Great Pyramid in Giza.

Great Pyramid in Giza.Credit: DeAgostini/Getty

Student protests On 29 November, graduate students at dozens of US universities demonstrated against a proposal to begin taxing their tuition waivers as income. A sweeping tax-reform bill approved by the US House of Representatives on 16 November contains the provision, although a companion bill approved by the US Senate on 1 December does not. The two chambers must now reconcile their proposals before seeking final approval from US President Donald Trump. Many graduate students who have tuition fees waived in exchange for teaching or research say that the House provision would effectively double their taxable income, causing their federal income-tax bills to balloon.


Protected lands On 4 December, US President Donald Trump slashed the Bears Ears National Monument in Utah from 547,000 hectares to 82,000, and split the remaining land into two areas. The decision removes protections for thousands of Native American archaeological sites, some up to 13,000 years old. It also creates a legal quagmire. Although presidents have clear authority to create monuments, many legal scholars argue that only the US Congress can change the areas’ boundaries. On 4 December, five Native American tribes sued the government over the Bears Ears cuts.


Fraud charges Psychiatry researcher Alexander Neumeister has been charged with criminal and civil misuse of federal grant money while he was employed at New York University (NYU). On 28 November, the acting US attorney for the southern district of New York announced allegations that Neumeister had fraudulently used tens of thousands of dollars from research grants for personal expenses, including trips and gifts for a friend who he falsely claimed was a study participant. Neumeister was arrested on fraud charges on 21 November. In 2015, NYU interviewed Neumeister after a university audit of financial purchases associated with grants on which he was the principal investigator. Neumeister admitted to making some of those purchases but not others. He resigned from NYU about a month later. Neumeister’s lawyers did not respond to a request for comment.


John Maddox prize Physician Riko Muranaka has won this year’s John Maddox Prize for people who champion sound science and evidence in the face of hostility. Muranaka, a lecturer at Kyoto University in Japan, was recognized for promoting the use of evidence in public discussions about the human papilloma virus (HPV) vaccine. The vaccine, which helps to prevent cervical cancer, is recognized as safe by the scientific community. But a misinformation campaign in Japan has led to vaccination rates there falling from 70% to less than 1%. Muranaka’s work has continued in the face of attempts to silence her with litigation. The John Maddox Prize — named after the late former editor of Nature — is sponsored by Nature and the London-based charities the Kohn Foundation and Sense About Science.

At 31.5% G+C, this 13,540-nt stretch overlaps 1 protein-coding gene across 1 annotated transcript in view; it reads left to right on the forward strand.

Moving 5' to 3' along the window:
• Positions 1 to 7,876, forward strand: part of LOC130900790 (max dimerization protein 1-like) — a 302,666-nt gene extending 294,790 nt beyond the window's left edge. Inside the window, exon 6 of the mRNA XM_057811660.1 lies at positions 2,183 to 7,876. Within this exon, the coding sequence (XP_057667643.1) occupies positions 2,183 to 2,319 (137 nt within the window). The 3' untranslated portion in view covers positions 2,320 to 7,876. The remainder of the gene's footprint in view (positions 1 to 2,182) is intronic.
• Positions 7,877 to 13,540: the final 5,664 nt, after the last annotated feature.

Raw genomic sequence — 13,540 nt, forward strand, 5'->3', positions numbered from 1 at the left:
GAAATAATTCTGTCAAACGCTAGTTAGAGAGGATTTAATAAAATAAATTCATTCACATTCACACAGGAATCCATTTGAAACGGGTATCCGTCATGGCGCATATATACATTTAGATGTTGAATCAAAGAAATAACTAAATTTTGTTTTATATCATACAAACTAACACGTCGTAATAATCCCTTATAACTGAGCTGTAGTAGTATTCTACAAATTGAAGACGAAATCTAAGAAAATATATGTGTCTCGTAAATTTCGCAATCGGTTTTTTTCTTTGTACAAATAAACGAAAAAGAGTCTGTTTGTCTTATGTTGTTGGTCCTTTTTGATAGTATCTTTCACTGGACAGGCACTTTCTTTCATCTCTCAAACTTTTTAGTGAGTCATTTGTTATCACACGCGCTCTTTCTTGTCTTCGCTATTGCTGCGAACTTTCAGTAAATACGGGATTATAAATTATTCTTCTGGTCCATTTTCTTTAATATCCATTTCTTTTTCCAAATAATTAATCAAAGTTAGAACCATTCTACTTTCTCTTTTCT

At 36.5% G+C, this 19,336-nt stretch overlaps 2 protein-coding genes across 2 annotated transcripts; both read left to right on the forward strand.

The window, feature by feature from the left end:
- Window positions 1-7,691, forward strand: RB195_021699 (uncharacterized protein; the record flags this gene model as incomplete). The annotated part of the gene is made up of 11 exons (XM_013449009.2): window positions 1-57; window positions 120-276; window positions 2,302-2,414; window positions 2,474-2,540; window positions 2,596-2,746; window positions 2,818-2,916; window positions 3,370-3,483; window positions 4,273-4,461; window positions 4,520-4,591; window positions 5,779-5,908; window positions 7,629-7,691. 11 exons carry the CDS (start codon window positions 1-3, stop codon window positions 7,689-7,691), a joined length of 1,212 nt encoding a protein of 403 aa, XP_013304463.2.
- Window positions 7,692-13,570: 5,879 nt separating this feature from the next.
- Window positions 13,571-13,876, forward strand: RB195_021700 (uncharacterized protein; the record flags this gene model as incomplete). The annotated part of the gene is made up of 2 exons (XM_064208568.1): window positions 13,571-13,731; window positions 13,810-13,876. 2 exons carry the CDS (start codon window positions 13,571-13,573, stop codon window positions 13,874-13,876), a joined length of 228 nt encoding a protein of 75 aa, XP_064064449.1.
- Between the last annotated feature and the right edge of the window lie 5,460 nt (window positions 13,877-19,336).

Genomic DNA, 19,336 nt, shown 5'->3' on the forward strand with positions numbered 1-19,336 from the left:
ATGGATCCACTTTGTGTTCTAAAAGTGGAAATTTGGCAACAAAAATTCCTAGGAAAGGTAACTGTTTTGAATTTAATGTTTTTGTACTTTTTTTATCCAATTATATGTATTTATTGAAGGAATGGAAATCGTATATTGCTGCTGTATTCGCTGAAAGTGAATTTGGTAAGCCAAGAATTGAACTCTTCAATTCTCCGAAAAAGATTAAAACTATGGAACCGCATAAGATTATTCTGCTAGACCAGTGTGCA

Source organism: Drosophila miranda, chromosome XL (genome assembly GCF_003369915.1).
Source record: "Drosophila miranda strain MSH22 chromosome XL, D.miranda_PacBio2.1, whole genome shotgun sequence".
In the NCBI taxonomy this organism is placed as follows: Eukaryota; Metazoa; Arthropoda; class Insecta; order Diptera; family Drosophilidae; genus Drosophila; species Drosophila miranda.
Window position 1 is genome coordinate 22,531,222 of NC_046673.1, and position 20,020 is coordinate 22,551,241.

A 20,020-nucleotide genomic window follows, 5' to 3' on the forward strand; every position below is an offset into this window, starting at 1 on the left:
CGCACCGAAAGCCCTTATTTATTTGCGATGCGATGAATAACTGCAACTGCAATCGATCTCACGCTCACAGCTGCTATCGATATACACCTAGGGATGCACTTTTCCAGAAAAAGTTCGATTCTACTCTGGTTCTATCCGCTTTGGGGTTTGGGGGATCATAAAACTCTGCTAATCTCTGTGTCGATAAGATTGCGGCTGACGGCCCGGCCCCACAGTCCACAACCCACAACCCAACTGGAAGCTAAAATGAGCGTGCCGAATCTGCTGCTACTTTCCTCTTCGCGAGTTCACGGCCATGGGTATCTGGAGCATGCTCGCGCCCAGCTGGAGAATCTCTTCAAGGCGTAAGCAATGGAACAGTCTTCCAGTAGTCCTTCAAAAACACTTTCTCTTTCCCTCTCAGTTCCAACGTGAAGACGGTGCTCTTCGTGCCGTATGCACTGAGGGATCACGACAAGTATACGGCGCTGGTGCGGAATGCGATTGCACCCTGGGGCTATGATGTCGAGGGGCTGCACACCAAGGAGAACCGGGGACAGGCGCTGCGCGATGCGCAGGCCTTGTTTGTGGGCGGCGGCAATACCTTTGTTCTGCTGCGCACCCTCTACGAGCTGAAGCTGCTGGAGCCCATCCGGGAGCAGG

Mentoring honours The winners of the 2017 Nature Awards for Scientific Mentoringwhich honoured outstanding scientific mentors in Spain — were announced on 4 December. Lifetime-achievement prizes were awarded to Margarita Salas at the Spanish National Research Council’s Severo Ochoa Centre for Molecular Biology in Madrid and Carlos Belmonte of the Institute of Neuroscience at Miguel Hernández University in Alicante. Lluís Torner at the Institute for Photonic Sciences in Barcelona and molecular biologist Carlos López-Otín at the University of Oviedo received mid-career awards. Carmen Vela, Spain’s state secretary for investigation, development and innovation, presented the prizes in Madrid.


One in ten medical products in developing countries is fake or substandard, the World Health Organization (WHO) suggests. Since 2013, the agency has received about 1,500 reports of fraudulent or inferior products from low- and middle-income countries: 42% in Africa, 21% in the Americas and 21% in Europe. The cases include drugs that are fraudulent, fail to meet standards, or which have not been authorized for market. The data were published in two WHO reports on 28 November.

Source: WHO